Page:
Quinn on Nutrition: Incomplete proteins

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Q: Thanks for your very informative column on the nutritional value of beans. One of the things you said was that beans are high in protein. Many years ago I read that beans were an incomplete protein, so you should eat them with corn, and then the two together made a complete protein.

Some time later I read that you didn't have to eat them at the same meal; if you had one of them at one meal, and the other at a different meal the same day, that still made a complete .

Does either of these ideas hold in current thinking, or are beans now considered a complete protein?

- Thanks, Ann F.

Good questions, Ann. Beans are incomplete proteins because they are low in one key amino acid (amino acids are used by the body to build protein) called methionine. Cereal grains—including corn, rice and wheat—are high in methionine yet lack another amino found in beans.

So if you eat beans with a grain such as corn or rice, your body gets all the essential amino acids it needs to build quality protein. It's almost romantic ... two incomplete proteins become complete when they get together.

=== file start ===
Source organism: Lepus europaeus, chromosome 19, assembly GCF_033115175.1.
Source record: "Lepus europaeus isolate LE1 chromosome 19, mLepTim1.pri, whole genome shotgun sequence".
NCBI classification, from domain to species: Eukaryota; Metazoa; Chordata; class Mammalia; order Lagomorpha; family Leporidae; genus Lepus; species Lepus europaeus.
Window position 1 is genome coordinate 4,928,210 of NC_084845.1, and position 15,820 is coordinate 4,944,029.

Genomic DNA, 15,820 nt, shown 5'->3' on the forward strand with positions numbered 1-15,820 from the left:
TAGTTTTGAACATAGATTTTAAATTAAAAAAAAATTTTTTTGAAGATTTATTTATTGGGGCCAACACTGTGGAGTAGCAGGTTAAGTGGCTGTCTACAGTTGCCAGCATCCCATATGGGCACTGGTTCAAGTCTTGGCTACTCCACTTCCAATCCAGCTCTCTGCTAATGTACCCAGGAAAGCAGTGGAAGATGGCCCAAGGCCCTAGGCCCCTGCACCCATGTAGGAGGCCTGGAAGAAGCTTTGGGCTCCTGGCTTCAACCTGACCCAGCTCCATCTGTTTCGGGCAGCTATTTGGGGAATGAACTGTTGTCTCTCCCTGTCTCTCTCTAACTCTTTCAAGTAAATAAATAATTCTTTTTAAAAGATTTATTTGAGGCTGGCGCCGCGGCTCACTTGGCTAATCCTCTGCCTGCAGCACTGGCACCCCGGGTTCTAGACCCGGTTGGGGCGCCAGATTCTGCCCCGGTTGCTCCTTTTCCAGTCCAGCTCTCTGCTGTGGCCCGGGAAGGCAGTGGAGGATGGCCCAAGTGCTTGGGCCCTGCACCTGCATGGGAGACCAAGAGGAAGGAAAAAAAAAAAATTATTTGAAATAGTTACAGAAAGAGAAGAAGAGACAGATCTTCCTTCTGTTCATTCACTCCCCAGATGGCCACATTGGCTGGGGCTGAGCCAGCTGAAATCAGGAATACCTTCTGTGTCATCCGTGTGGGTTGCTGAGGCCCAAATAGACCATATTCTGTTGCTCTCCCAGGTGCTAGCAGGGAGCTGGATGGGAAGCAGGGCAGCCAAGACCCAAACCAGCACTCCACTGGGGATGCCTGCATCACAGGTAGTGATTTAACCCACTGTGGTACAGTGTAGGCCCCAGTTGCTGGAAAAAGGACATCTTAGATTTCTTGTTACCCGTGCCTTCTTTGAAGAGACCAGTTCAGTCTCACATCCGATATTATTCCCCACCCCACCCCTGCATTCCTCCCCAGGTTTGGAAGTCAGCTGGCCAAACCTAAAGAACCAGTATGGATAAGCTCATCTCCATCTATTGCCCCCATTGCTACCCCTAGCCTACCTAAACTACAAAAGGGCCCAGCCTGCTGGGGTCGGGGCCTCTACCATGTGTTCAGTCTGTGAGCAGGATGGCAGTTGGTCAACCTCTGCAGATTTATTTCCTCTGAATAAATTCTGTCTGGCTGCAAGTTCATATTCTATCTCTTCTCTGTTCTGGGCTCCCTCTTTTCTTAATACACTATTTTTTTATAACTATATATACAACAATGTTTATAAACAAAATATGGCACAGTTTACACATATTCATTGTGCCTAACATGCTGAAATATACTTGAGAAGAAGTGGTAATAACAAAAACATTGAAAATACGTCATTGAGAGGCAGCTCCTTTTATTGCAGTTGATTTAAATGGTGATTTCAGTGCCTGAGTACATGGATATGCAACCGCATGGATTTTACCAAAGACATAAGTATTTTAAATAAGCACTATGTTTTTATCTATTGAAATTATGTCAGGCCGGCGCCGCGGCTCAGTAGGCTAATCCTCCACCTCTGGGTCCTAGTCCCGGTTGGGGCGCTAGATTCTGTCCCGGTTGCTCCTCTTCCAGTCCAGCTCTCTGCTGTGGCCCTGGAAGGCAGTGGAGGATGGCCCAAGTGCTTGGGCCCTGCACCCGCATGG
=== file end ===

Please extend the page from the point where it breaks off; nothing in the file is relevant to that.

And it's also true that we don't necessarily have to eat these complementary proteins at the same meal to get the benefit. What's most important, especially for vegetarians, is to eat a variety of foods throughout the day. Our bodies are smart enough to pick and choose the they need—even if they aren't provided at the same time.

On the other hand, animal-based foods such as eggs, milk, cheese, fish, poultry and meat are "complete" protein foods because they provide all the essential to build protein in the body. Let's say you have eggs for breakfast and a bowl of beans for lunch. Your body can use the complete protein (eggs) to enhance the protein quality of the beans, even if they are eaten at different times.

Beans may vary in flavor, size, color and shape, yet their high nutrient content is remarkably similar, says Susan Raatz, Ph.D. Research Nutritionist for the USDA Human Nutrition Research Center. One bean, however, stands out as the only complete protein in the plant world...soy.

And don't be afraid of the carbohydrates in beans; almost half their carbs are in the form of dietary fiber. Because of this, beans are considered a low glycemic food—they don't tend to spike blood sugars (unless you eat the whole pot). One cup of cooked , for example, provides more than half the dietary fiber we need for the whole day.

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